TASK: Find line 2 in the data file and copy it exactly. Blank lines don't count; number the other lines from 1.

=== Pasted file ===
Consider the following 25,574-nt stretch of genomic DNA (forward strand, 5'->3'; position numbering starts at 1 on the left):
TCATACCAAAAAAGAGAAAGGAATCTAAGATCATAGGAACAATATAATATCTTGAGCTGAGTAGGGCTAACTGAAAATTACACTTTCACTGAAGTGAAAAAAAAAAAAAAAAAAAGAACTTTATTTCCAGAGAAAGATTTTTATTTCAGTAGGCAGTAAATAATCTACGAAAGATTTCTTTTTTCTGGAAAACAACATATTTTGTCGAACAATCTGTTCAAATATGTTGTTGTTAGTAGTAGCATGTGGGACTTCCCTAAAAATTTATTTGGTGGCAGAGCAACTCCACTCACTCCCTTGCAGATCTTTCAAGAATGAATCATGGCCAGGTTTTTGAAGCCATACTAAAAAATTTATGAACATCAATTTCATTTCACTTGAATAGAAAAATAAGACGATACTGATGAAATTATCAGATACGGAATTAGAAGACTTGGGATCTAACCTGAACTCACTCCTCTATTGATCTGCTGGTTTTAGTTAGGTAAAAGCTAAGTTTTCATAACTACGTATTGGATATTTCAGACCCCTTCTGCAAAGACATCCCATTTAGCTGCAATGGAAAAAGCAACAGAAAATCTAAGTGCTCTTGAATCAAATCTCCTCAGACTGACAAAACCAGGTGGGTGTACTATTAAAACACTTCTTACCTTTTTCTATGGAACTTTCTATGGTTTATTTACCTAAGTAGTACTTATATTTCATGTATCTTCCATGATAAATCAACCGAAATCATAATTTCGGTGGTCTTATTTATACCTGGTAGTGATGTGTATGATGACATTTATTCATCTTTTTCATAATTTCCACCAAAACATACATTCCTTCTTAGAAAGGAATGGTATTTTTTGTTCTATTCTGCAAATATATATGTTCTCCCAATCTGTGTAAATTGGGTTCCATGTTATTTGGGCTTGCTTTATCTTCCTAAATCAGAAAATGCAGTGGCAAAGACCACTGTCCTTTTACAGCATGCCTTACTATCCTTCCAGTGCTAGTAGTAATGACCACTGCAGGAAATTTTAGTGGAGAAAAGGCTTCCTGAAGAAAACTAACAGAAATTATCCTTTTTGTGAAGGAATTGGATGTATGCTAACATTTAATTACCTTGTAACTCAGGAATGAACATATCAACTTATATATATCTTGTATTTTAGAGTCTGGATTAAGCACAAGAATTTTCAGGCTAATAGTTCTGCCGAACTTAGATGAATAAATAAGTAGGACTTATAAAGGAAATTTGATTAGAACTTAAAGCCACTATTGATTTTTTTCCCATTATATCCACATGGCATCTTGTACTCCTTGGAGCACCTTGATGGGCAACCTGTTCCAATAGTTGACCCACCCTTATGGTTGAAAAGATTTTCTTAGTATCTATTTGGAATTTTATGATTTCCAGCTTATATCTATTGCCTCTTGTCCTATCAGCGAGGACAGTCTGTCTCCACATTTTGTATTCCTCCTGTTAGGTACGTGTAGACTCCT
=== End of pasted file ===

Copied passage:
TCATACCAAAAAAGAGAAAGGAATCTAAGATCATAGGAACAATATAATATCTTGAGCTGAGTAGGGCTAACTGAAAATTACACTTTCACTGAAGTGAAAAAAAAAAAAAAAAAAAGAACTTTATTTCCAGAGAAAGATTTTTATTTCAGTAGGCAGTAAATAATCTACGAAAGATTTCTTTTTTCTGGAAAACAACATATTTTGTCGAACAATCTGTTCAAATATGTTGTTGTTAGTAGTAGCATGTGGGACTTCCCTAAAAATTTATTTGGTGGCAGAGCAACTCCACTCACTCCCTTGCAGATCTTTCAAGAATGAATCATGGCCAGGTTTTTGAAGCCATACTAAAAAATTTATGAACATCAATTTCATTTCACTTGAATAGAAAAATAAGACGATACTGATGAAATTATCAGATACGGAATTAGAAGACTTGGGATCTAACCTGAACTCACTCCTCTATTGATCTGCTGGTTTTAGTTAGGTAAAAGCTAAGTTTTCATAACTACGTATTGGATATTTCAGACCCCTTCTGCAAAGACATCCCATTTAGCTGCAATGGAAAAAGCAACAGAAAATCTAAGTGCTCTTGAATCAAATCTCCTCAGACTGACAAAACCAGGTGGGTGTACTATTAAAACACTTCTTACCTTTTTCTATGGAACTTTCTATGGTTTATTTACCTAAGTAGTACTTATATTTCATGTATCTTCCATGATAAATCAACCGAAATCATAATTTCGGTGGTCTTATTTATACCTGGTAGTGATGTGTATGATGACATTTATTCATCTTTTTCATAATTTCCACCAAAACATACATTCCTTCTTAGAAAGGAATGGTATTTTTTGTTCTATTCTGCAAATATATATGTTCTCCCAATCTGTGTAAATTGGGTTCCATGTTATTTGGGCTTGCTTTATCTTCCTAAATCAGAAAATGCAGTGGCAAAGACCACTGTCCTTTTACAGCATGCCTTACTATCCTTCCAGTGCTAGTAGTAATGACCACTGCAGGAAATTTTAGTGGAGAAAAGGCTTCCTGAAGAAAACTAACAGAAATTATCCTTTTTGTGAAGGAATTGGATGTATGCTAACATTTAATTACCTTGTAACTCAGGAATGAACATATCAACTTATATATATCTTGTATTTTAGAGTCTGGATTAAGCACAAGAATTTTCAGGCTAATAGTTCTGCCGAACTTAGATGAATAAATAAGTAGGACTTATAAAGGAAATTTGATTAGAACTTAAAGCCACTATTGATTTTTTTCCCATTATATCCACATGGCATCTTGTACTCCTTGGAGCACCTTGATGGGCAACCTGTTCCAATAGTTGACCCACCCTTATGGTTGAAAAGATTTTCTTAGTATCTATTTGGAATTTTATGATTTCCAGCTTATATCTATTGCCTCTTGTCCTATCAGCGAGGACAGTCTGTCTCCACATTTTGTATTCCTCCTGTTAGGTACGTGTAGACTCCT